Chances are, you’ve heard of Tinder. Chances are, you know it’s a dating app. Chances are, if you’re single, you’re on Tinder yourself. Or if you’re happily coupled up, you’ve been shown by your single friends and are just dying to have a swipe of your own.
But what’s the fuss all about? Why do so many people feel the need to adopt this unnatural method of seeking a partner? In the UK, the average person spends one hour per day on Facebook, 21 minutes on Instagram and 17 minutes on Twitter. With the rapid mobilisation of technology, it’s no surprise that online dating had to make the imminent leap onto our smartphones too.
The UK’s social media use
Communications regulator, Ofcom, has said that British adults spend an average of eight hours and 41 minutes a day on media devices, compared with the average night’s sleep of eight hours and 21 minutes. Social media now amounts to 22% of all our internet use and some receive extremely high internet traffic. Popular app Snapchat for example sees 350 million photos shared daily between users. Online activity is constantly increasing, with new apps created every single day to make a person’s life “easier” or find ways to save time, and apparently our attitude to dating is no different…
What is Tinder?
Today, Tinder has 50 million active users who will check their accounts 11 times per day and spend an average of 90 minutes per day on the app. It was created by Los Angeles entrepreneurs Sean Rad, Justin Mateen, and was first introduced across college campuses and quickly downloaded by millions of young people. The 26 year old chief executive said the app was designed to “solve issues with dating and rejection in our generation”. Tinder is financially backed by InterActiveCorp, which is also the parent company of Match.com, worldwide dating website. When Tinder was first established, it was used mostly for ‘hook ups’ or casual sex but has developed into a more serious method of dating that has helped form longer, more committed relationships. One example of this is Olympic Gold Medallist Amy Williams, who married her partner after meeting him on Tinder 18 months ago. They decided to get engaged only 12 weeks after meeting on the app. Surprisingly, even celebrities have jumped on the bandwagon including Hilary Duff and Leonardo DiCaprio.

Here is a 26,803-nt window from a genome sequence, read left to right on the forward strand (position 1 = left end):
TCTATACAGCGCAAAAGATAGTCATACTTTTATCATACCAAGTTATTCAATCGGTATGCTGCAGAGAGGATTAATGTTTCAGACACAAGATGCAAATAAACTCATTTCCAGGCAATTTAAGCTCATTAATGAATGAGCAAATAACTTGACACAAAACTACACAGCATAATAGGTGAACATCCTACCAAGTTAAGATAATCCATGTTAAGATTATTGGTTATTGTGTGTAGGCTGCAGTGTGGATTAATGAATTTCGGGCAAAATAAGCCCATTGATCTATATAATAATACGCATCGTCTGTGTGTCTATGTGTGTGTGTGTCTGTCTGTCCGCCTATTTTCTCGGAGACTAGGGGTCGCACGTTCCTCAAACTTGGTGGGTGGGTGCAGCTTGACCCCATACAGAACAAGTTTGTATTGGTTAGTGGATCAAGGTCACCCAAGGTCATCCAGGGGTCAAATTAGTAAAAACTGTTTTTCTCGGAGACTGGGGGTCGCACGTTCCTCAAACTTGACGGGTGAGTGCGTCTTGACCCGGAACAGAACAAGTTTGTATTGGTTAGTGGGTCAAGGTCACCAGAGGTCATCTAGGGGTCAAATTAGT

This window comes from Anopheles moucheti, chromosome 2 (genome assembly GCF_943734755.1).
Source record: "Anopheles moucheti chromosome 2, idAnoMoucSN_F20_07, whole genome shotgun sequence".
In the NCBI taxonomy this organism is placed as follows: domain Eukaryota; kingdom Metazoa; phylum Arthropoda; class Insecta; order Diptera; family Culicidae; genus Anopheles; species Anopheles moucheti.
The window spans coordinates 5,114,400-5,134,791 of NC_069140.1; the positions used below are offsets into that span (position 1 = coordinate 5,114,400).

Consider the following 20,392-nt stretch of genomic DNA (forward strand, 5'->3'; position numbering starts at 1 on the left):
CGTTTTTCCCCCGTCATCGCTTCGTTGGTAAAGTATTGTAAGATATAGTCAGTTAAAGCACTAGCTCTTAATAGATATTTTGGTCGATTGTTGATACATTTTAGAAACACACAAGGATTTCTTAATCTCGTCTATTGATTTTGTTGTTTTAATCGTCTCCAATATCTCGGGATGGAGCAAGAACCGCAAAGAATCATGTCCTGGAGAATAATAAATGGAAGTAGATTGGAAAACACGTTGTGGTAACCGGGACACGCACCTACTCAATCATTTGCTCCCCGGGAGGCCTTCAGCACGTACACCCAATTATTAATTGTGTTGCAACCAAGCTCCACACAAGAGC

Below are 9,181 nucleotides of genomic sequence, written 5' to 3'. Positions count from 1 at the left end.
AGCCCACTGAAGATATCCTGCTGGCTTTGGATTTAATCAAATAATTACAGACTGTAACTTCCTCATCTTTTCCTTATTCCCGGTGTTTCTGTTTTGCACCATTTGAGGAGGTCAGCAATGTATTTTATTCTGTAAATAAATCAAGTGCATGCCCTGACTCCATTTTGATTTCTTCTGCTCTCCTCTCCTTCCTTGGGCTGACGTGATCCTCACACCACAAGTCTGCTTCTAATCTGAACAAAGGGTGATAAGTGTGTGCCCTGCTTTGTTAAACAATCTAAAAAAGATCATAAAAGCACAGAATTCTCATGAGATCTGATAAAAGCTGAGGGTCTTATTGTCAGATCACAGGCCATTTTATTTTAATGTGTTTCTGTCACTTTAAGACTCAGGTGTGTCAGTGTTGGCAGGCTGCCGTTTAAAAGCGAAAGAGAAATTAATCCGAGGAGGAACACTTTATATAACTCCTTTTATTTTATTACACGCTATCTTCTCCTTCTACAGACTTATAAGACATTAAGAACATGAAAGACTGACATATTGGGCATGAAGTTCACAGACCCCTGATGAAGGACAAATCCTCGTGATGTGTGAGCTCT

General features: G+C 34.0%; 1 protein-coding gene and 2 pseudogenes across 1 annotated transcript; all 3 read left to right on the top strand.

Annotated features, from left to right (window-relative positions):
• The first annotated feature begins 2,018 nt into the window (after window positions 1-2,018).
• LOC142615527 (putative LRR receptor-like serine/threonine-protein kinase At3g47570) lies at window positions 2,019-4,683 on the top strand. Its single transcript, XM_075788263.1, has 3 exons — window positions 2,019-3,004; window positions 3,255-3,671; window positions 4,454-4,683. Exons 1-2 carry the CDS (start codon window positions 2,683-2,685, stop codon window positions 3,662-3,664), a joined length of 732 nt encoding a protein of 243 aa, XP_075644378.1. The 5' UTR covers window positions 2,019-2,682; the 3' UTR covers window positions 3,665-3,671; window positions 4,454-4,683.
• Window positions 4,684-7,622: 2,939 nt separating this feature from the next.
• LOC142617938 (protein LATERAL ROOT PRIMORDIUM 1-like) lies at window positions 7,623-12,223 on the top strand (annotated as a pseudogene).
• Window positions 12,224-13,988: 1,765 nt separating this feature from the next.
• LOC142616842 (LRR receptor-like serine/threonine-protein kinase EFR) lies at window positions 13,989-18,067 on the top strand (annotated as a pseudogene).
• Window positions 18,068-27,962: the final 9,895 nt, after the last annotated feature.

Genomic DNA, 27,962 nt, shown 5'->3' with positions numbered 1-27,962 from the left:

How does Tinder work?
For those who aren’t familiar with the app, Tinder works by using your GPS location as supplied by your smartphone and registers with other users in your area, so they come up for you to ‘swipe’ either yes or no. The app uses your Facebook profile to add photos to your account for others to swipe yes or no. This also means it’s harder to fake your profile pictures or age because the two have to coincide. When both parties swipe ‘like’ to each other, it notifies you there is a ‘match’ and the app allows you to speak to each other.
However unlikely this may seem, many people have managed to find their perfect match through the app. Katie Rodgers from Bristol is one of these lucky people. “When I first started speaking to George, I knew it was different to the other guys I’d matched with. He was sweet and genuine, and within about a week we’d already met for drinks and started to become more serious quite quickly.” Katie knows that many people regard the app as just for casual sex or ‘hook-ups’ but believes people should have a more open minded perspective. “Every person is different and looking for a different thing. Tinder can be used more casually but you’ll never know if someone wants more unless you ask. It’s all about chance and persistence.”
So what’s next for Tinder? Rad and Mateen aim to turn the app into something people want to use even if they’re not looking for a date. They want it to evolve into an app about “social discovery” and meeting new people not just in a romantic context. “Even if you’re in a relationship, you’re going to be able to find good value in Tinder in the coming months”
This constant evolution is vital to help keep the fire burning for Tinder in people’s app stores.